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Thread: step zero

  1. #21
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    Re: step zero

    Quote Originally Posted by seeker17 View Post
    Yes, Impavidus, I could use the installer to wipe Windows 7 and install Ubuntu, but I like to do things in small steps.
    Just wiping Windows 7 and installing Ubuntu is easier than installing Ubuntu as dual boot. The small steps you want to take are larger than the steps I suggested. Note that this is only true because you already have a new computer with Windows 10. Dumping Windows altogether when first installing a Linux distribution is generally a bad idea.

    Quote Originally Posted by seeker17 View Post
    2. I clicked "send to" on the file and sent it to my thumb drive.
    As told to you by others, that won't work. To give you a slightly simplified version of the technical details: to be able to boot from a usb drive or a dvd, you need a specific piece of software, called a bootloader, in a specific place on the usb drive/dvd. This bootloader is present in the .iso file, but if you simply copy the .iso file somewhere into the filesystem of the usb drive, it won't end up in the right place. So you have to "burn" it to the usb or burn it "as an image" to the dvd. This replaces the entire filesystem of the usb drive with the filesystem present in the .iso file, which will put the bootloader in the right spot, making the usb bootable. Same on a dvd: instead of creating a new filesystem containing an .iso file, you have to use the .iso file itself as the filesystem of the dvd.
    1. Do I have to erase everything else that was on the thumb drive?
    By replacing the filesystem on the usb drive, everything that was there will be erased automatically.

  2. #22
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    Mar 2020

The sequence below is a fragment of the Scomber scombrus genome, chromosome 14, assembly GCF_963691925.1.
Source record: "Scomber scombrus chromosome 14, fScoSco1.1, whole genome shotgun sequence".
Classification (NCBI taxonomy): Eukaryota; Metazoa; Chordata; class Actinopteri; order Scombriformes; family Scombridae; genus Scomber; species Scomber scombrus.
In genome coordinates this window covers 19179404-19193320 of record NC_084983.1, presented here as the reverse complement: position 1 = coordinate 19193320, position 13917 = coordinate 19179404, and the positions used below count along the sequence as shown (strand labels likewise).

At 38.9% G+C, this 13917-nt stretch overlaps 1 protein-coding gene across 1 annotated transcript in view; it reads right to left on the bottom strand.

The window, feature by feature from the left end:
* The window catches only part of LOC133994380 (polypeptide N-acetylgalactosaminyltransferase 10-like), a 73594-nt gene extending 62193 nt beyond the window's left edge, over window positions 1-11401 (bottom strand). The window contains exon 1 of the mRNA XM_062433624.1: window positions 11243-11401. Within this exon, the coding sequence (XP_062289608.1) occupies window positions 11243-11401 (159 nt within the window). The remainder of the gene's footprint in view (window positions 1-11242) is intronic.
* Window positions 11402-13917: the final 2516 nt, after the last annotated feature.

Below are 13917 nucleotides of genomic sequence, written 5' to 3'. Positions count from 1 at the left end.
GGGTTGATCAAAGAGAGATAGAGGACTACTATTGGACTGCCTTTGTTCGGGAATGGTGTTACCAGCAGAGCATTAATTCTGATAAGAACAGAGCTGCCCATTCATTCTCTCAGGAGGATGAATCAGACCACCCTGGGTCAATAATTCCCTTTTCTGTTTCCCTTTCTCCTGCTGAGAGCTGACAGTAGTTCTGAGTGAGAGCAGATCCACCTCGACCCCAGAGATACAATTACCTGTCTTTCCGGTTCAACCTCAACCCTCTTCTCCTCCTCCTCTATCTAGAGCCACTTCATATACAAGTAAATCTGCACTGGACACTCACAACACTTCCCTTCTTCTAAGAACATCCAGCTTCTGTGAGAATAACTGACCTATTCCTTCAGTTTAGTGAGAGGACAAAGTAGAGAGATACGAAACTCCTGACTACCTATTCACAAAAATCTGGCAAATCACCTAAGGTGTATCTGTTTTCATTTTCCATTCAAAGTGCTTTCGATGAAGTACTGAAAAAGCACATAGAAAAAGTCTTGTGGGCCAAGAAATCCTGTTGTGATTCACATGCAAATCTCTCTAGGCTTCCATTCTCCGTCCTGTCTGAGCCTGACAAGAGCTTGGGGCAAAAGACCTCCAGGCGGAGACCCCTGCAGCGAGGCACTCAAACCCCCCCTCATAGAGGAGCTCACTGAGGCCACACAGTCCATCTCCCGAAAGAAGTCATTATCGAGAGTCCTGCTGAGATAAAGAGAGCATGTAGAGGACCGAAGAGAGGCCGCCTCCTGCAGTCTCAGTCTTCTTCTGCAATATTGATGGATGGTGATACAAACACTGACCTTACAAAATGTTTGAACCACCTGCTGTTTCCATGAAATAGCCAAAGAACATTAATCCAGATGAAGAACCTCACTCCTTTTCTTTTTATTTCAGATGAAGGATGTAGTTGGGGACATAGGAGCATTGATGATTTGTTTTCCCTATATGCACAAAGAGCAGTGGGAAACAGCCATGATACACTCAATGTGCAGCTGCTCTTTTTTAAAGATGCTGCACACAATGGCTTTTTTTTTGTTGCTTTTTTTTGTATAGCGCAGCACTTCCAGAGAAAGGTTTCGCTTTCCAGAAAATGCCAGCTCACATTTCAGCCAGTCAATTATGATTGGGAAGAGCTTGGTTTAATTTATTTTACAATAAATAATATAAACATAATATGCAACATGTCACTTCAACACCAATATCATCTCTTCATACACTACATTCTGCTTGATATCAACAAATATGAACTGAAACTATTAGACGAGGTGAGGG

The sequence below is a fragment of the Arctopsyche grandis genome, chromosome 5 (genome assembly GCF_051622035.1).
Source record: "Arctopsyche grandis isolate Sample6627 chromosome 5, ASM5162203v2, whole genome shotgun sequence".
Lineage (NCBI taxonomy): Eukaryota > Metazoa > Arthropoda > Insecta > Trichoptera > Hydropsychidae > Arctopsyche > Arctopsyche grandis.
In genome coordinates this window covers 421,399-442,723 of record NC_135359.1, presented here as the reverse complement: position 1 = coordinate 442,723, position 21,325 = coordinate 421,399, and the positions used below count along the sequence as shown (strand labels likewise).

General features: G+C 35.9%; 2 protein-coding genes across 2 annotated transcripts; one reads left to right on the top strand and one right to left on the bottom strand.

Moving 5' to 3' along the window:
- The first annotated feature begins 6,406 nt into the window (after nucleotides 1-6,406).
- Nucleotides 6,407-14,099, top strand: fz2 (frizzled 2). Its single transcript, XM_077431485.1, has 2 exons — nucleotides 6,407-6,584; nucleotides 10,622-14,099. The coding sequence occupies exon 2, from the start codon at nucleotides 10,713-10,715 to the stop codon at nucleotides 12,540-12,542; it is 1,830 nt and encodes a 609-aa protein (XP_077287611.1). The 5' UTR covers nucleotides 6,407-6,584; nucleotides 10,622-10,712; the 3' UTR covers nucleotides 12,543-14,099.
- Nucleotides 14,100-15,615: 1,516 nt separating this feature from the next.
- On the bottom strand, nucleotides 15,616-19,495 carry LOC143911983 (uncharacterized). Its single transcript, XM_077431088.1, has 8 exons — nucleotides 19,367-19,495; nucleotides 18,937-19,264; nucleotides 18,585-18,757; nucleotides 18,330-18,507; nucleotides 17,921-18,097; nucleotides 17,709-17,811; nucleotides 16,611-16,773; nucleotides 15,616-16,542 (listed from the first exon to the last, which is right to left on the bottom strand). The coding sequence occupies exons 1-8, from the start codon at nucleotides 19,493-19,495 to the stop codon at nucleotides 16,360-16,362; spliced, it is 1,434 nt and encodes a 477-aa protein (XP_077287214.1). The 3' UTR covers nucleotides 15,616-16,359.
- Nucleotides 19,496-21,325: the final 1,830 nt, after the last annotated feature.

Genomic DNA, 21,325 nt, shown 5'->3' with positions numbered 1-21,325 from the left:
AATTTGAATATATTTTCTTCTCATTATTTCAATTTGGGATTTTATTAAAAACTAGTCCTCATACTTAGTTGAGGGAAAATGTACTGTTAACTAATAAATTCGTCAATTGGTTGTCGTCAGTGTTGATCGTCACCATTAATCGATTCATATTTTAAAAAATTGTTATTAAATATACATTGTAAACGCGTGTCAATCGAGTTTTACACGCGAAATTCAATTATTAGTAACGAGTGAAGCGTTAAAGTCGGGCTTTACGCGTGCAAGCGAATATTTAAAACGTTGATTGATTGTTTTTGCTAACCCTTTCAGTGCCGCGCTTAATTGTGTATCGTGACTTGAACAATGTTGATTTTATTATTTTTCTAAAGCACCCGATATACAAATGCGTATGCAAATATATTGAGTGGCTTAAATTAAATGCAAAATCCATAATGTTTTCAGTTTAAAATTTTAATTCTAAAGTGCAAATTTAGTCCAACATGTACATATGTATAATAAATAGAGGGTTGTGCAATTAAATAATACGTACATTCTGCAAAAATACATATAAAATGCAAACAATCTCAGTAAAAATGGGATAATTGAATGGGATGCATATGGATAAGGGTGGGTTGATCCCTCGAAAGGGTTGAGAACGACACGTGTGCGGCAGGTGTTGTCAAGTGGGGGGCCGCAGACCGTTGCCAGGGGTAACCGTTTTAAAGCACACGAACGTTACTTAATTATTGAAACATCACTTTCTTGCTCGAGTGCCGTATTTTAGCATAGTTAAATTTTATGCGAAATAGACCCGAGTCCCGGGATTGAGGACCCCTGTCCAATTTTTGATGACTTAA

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    8

    Re: step zero

    I am very excited.

    I followed the Nero instructions that yancek was kind enough to provide. I was able to correctly burn an iso (no, I don't fully understand what an iso is, but the job is done!).

    I rebooted, pressed F12 and the DVD installed Ubuntu on its own partition. The program updated and here I am.

    I will look around this new (to me) OS, next time I a have a free moment.

    I am sure I will have plenty to ask.

    Perhaps I can now change the title of this thread to "Step One"!

    Thank you everyone. And thank you Impavidus for that explanation about iso files. I think I am beginning to understand.

    I'll be back.

  3. #23
    Join Date
    Jan 2006
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    Kubuntu 18.04 Bionic Beaver

    Re: step zero

    Glad to hear you're up and running now.

    Quote Originally Posted by seeker17 View Post
    (no, I don't fully understand what an iso is, but the job is done!).
    https://en.wikipedia.org/wiki/ISO_image
    None but ourselves can free our minds

  4. #24
    Join Date
    Mar 2007
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    Promiseland
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    Xubuntu

    Re: step zero

    How does one get a computer with only Ubuntu on it? Does one have to buy it like that?
    Yes, you can buy a computer with Ubuntu installed - https://system76.com/